Christa said...

Hi Archan! I am so touched by your comment and thank you so much for posting. I am thrilled that you are enjoying the blog. I certainly love writing it.

I've read some Chopra though nothing by Dyer or Yogi. I will definitely add them to my list. Are there certain titles you would recommend?

My yoga teacher training starts in late February. I just found out today that I will be able to chronicle by training on, a new yoga site that has recently launched. I will post up the URL on this blog and post when I have put up a new piece on Yogoer. I'm very excited about that project.

I have not yet become a vegetarian, though plan to do so once I start the training. It seems like the right thing to do to adopt a non-harming lifestyle when I am in training.

I am certainly experiencing a great deal of bliss in my life. Your comment today made my day!

Archan Mehta said...

Hello Christa:

Well, anything by Chopra, Dyer and is fair game. It has been a life-transforming experience to read their works. Apart from yoga, do you practice meditation? I would recommend meditation, to be sure. It will help you to make meditation a daily habit. Yes, even if it is only for a short duration. Meditation has changed my life. I meditate daily, so I am writing to you based on personal experience. You can probably find a guru in New York to teach you a special mantra that you can chant multiple times either silently or out loud. Or you can design your own mantra, one that works for you. Keep on chanting that magic mantra and drown out other voices and be free from distractions when you are meditating. Find the silence of your own being. Enjoy it too. And lock yourself in a dark room when you meditate--let nothing disturb you. I hope this helps you.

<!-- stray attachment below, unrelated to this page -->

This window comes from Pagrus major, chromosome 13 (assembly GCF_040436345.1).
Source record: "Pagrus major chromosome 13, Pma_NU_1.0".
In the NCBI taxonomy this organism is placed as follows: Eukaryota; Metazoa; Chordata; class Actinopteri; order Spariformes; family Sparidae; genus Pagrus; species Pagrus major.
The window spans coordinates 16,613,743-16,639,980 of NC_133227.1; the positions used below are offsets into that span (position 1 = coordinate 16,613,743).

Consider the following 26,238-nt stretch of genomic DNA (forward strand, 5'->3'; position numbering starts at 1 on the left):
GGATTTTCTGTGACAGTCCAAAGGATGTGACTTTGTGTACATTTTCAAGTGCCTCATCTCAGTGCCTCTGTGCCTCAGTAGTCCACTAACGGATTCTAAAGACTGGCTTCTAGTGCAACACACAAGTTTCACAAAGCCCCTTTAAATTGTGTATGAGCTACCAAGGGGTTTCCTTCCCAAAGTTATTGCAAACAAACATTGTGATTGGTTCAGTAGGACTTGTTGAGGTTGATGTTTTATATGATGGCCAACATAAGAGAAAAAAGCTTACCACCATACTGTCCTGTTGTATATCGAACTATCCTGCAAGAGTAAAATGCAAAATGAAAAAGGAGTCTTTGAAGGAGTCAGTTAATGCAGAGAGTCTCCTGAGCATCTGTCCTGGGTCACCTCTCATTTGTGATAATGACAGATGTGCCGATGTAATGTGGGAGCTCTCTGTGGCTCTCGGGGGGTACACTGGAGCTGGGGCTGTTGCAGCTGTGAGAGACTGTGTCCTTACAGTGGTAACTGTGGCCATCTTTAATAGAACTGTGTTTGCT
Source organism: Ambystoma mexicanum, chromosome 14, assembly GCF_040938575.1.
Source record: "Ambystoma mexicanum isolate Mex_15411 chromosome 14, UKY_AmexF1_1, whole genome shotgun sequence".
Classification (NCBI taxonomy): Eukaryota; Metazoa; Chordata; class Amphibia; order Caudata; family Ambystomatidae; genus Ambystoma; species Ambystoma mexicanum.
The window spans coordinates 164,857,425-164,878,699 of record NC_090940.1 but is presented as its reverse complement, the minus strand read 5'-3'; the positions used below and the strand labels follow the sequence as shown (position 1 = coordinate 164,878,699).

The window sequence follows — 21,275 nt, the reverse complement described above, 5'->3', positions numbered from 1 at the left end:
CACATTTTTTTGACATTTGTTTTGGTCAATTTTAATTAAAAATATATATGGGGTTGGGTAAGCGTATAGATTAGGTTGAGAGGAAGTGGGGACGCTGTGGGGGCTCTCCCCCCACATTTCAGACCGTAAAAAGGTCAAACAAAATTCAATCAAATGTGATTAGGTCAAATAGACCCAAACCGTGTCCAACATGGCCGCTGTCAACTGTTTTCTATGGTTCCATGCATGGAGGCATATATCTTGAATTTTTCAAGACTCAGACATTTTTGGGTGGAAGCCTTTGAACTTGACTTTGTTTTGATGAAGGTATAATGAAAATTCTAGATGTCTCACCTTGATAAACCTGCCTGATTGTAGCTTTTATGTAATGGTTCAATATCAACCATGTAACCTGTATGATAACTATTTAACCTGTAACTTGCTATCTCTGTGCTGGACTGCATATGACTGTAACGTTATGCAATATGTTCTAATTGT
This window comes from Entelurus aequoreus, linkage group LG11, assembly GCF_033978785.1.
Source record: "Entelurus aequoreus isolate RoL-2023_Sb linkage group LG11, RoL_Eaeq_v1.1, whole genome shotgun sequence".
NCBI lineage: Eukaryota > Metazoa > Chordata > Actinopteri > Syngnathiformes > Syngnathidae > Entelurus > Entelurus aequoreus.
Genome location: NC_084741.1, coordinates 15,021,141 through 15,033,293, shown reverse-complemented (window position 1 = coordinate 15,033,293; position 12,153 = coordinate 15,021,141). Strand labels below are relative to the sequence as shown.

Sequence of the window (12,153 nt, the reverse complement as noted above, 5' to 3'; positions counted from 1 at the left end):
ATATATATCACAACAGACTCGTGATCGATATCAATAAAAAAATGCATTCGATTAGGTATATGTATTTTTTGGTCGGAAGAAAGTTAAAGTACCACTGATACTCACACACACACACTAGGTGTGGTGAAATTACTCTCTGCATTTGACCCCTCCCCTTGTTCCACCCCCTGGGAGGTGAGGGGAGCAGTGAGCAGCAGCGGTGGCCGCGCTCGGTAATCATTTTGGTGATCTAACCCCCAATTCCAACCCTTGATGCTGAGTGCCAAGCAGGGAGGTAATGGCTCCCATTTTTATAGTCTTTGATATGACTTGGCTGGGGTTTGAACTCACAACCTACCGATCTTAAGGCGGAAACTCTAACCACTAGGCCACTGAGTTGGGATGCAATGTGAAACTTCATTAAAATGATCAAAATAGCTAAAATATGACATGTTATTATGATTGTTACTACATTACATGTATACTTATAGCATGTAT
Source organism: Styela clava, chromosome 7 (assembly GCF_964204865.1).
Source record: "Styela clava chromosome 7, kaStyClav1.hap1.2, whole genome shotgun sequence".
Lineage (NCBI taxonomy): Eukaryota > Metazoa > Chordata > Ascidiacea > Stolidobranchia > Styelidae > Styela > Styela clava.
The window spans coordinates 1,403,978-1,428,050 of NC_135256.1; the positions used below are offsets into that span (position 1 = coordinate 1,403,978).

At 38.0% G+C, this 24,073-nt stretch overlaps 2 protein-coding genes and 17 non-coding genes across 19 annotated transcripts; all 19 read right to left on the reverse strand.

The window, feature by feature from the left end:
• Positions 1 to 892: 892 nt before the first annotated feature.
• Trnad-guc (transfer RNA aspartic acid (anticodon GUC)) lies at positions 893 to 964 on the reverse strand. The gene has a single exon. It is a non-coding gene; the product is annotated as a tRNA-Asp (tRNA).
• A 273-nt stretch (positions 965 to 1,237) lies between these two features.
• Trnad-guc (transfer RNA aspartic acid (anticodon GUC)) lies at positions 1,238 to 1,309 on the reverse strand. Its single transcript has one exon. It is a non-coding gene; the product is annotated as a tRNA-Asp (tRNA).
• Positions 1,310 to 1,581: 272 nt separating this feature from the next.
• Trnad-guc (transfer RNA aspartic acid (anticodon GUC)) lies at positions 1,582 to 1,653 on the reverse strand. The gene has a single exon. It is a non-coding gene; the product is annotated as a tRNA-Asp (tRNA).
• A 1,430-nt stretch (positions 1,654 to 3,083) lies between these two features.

Christa said...

Hi Archan,
Thank you so much. I love these recommendations. I have actually never been successful at meditation because I can't seem to sit still for long. Odd because my father was a hypnotist!

Your idea of a mantra that drowns out the other voices will definitely help. I'm going to give it a whirl as I prepare for my yoga teacher training. I'm hoping at that training I'll be able to find a guru, too.

Archan Mehta said...

Hey Christa:

Okay, so you failed at meditation. Big deal, don't sweat over it. I couldn't sit still either because of my interest in sport. I was physically active in the outdoors and sitting still and doing nothing did not float my boat for a long time. Meditation is something I could never do, but I persevered after reading the works by our modern masters. It took me a long time to sit still and meditation was even more difficult. But guess what? I finally managed. It just takes practice, practice, practice. I am rooting for you. I want you to succeed. And I didn't have a guru, so hope you find a good one. Just stay away from the wise guys who claim to be gurus but just want to fleece you. Invest only in the real deal. I had to train myself in meditation through self-study. I pray you will be luckier. Once you succeed at meditation, make it a daily habit. Being good at meditation will also help you in other walks of life, trust me. This has been my experience. It will, for example, help you to be a better yoga teacher, friend, colleague, etc. However, I warn you: it can take some time. So, be kind to yourself and don't become impatient for results. Don't aim for instant gratification: meditation does not work that way. And if I can do it, anybody can do it. Enjoy the process, take your time, be gentle with yourself, learn to relax, and go with the flow. I will be cheering you on!